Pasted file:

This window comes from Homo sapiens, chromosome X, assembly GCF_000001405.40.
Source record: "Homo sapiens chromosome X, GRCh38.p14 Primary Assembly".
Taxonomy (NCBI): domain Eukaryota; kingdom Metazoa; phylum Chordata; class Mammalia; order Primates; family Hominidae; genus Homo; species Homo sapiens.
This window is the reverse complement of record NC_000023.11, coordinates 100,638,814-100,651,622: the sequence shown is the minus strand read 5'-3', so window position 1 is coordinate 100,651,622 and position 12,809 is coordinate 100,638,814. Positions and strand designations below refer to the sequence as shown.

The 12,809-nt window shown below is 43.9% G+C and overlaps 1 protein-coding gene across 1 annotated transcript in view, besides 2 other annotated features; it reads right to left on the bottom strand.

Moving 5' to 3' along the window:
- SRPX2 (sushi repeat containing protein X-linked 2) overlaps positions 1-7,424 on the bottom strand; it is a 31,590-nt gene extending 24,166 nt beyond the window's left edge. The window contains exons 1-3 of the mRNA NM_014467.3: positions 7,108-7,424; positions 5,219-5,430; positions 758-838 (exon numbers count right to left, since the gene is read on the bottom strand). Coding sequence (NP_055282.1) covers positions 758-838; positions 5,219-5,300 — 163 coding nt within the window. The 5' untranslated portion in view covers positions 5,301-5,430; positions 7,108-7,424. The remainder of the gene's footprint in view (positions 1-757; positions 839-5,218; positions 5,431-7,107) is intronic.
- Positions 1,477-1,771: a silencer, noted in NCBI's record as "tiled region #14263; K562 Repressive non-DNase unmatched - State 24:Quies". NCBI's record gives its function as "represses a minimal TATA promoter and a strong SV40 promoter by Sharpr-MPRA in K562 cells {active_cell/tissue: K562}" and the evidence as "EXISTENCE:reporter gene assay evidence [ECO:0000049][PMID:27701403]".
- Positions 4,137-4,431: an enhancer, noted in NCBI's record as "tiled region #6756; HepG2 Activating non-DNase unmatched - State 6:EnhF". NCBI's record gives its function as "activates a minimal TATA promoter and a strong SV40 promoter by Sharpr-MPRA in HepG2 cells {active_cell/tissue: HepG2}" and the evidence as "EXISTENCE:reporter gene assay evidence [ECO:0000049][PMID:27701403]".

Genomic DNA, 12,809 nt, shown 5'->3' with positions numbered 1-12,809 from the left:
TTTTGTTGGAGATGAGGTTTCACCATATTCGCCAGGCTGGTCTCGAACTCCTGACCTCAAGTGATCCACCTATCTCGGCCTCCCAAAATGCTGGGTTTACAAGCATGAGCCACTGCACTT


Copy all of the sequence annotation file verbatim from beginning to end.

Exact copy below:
This window comes from Homo sapiens, chromosome X, assembly GCF_000001405.40.
Source record: "Homo sapiens chromosome X, GRCh38.p14 Primary Assembly".
Taxonomy (NCBI): domain Eukaryota; kingdom Metazoa; phylum Chordata; class Mammalia; order Primates; family Hominidae; genus Homo; species Homo sapiens.
This window is the reverse complement of record NC_000023.11, coordinates 100,638,814-100,651,622: the sequence shown is the minus strand read 5'-3', so window position 1 is coordinate 100,651,622 and position 12,809 is coordinate 100,638,814. Positions and strand designations below refer to the sequence as shown.

The 12,809-nt window shown below is 43.9% G+C and overlaps 1 protein-coding gene across 1 annotated transcript in view, besides 2 other annotated features; it reads right to left on the bottom strand.

Moving 5' to 3' along the window:
- SRPX2 (sushi repeat containing protein X-linked 2) overlaps positions 1-7,424 on the bottom strand; it is a 31,590-nt gene extending 24,166 nt beyond the window's left edge. The window contains exons 1-3 of the mRNA NM_014467.3: positions 7,108-7,424; positions 5,219-5,430; positions 758-838 (exon numbers count right to left, since the gene is read on the bottom strand). Coding sequence (NP_055282.1) covers positions 758-838; positions 5,219-5,300 — 163 coding nt within the window. The 5' untranslated portion in view covers positions 5,301-5,430; positions 7,108-7,424. The remainder of the gene's footprint in view (positions 1-757; positions 839-5,218; positions 5,431-7,107) is intronic.
- Positions 1,477-1,771: a silencer, noted in NCBI's record as "tiled region #14263; K562 Repressive non-DNase unmatched - State 24:Quies". NCBI's record gives its function as "represses a minimal TATA promoter and a strong SV40 promoter by Sharpr-MPRA in K562 cells {active_cell/tissue: K562}" and the evidence as "EXISTENCE:reporter gene assay evidence [ECO:0000049][PMID:27701403]".
- Positions 4,137-4,431: an enhancer, noted in NCBI's record as "tiled region #6756; HepG2 Activating non-DNase unmatched - State 6:EnhF". NCBI's record gives its function as "activates a minimal TATA promoter and a strong SV40 promoter by Sharpr-MPRA in HepG2 cells {active_cell/tissue: HepG2}" and the evidence as "EXISTENCE:reporter gene assay evidence [ECO:0000049][PMID:27701403]".

Genomic DNA, 12,809 nt, shown 5'->3' with positions numbered 1-12,809 from the left:
TTTTGTTGGAGATGAGGTTTCACCATATTCGCCAGGCTGGTCTCGAACTCCTGACCTCAAGTGATCCACCTATCTCGGCCTCCCAAAATGCTGGGTTTACAAGCATGAGCCACTGCACTT